Measurement of the dimensions of food insecurity in developed countries: a systematic literature review

Public Health Nutr. 2016 Nov;19(16):2887-2896. doi: 10.1017/S1368980016001166. Epub 2016 May 24.


Objective: Food insecurity is a salient health issue comprised of four dimensions - food access, availability, utilization and stability over time. The aim of the present study was to conduct a systematic literature review to identify all multi-item tools that measure food insecurity and explore which of the dimensions they assess.

Design: Five databases were searched (CENTRAL, CINAHL plus, EMBASE, MEDLINE, TRIP) for studies published in English since 1999. Inclusion criteria included human studies using multi-item tools to measure food security and studies conducted in developed countries. Manuscripts describing the US Department of Agriculture Food Security Survey Module, that measures 'food access', were excluded due to wide acceptance of the validity and reliability of this instrument. Two authors extracted data and assessed the quality of the included studies. Data were summarized against the dimensions of food insecurity.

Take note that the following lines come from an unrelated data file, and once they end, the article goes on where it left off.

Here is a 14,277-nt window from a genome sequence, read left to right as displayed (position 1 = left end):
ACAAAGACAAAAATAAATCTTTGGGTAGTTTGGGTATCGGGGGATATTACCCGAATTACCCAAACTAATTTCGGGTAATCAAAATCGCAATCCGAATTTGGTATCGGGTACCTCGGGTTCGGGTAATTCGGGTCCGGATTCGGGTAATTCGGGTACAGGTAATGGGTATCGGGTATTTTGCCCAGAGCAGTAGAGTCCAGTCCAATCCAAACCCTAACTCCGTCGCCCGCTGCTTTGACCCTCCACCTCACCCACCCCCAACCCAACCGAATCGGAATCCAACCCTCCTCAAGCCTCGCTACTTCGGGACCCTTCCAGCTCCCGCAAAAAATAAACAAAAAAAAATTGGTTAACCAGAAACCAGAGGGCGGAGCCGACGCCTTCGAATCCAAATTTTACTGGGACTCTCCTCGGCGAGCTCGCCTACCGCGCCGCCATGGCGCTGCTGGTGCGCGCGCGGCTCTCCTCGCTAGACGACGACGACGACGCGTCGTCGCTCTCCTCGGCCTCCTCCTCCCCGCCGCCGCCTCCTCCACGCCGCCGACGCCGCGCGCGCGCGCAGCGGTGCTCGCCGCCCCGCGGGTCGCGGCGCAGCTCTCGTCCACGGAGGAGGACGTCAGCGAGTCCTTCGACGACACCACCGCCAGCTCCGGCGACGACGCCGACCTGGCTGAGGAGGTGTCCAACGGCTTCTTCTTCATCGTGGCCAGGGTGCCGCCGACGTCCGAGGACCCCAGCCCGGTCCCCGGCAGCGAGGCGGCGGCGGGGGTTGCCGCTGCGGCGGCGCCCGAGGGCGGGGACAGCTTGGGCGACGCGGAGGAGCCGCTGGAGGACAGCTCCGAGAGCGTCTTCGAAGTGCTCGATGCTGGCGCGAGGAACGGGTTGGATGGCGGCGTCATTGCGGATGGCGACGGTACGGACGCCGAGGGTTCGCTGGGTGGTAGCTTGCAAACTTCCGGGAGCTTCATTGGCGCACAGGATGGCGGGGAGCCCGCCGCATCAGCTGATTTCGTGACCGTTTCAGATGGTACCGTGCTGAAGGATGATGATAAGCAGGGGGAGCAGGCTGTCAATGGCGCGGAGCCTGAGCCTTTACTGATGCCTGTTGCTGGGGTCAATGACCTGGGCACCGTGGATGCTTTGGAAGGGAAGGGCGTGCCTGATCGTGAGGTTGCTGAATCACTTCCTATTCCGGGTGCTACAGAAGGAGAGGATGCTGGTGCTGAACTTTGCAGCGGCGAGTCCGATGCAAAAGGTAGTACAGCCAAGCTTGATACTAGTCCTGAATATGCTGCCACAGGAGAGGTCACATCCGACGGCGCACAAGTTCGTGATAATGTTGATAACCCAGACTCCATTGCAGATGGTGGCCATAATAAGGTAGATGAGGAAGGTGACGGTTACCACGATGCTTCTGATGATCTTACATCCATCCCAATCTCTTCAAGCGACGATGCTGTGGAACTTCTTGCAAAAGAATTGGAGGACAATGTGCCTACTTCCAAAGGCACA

Setting: A systematic review of the literature.

Subjects: The majority of tools were developed in the USA and had been used in different age groups and cultures.

Results: Eight multi-item tools were identified. All of the tools assessed the 'food access' dimension and two partially assessed the dimensions 'food utilization' and 'stability over time', respectively. 'Food availability' was not assessed by existing tools.

Conclusions: Current tools available for measuring food insecurity are subjective, limited in scope, with a majority assessing only one dimension of food insecurity (access). To more accurately assess the true burden of food insecurity, tools should be adapted or developed to assess all four dimensions of food insecurity.

Keywords: Epidemiological measurement; Food security; Food supply; Nutrition surveys.

Publication types

  • Review
  • Systematic Review

MeSH terms

  • Developed Countries*
  • Food
  • Food Supply*
  • Humans
  • Reproducibility of Results
  • Research Design
  • Surveys and Questionnaires*
  • United States
  • United States Department of Agriculture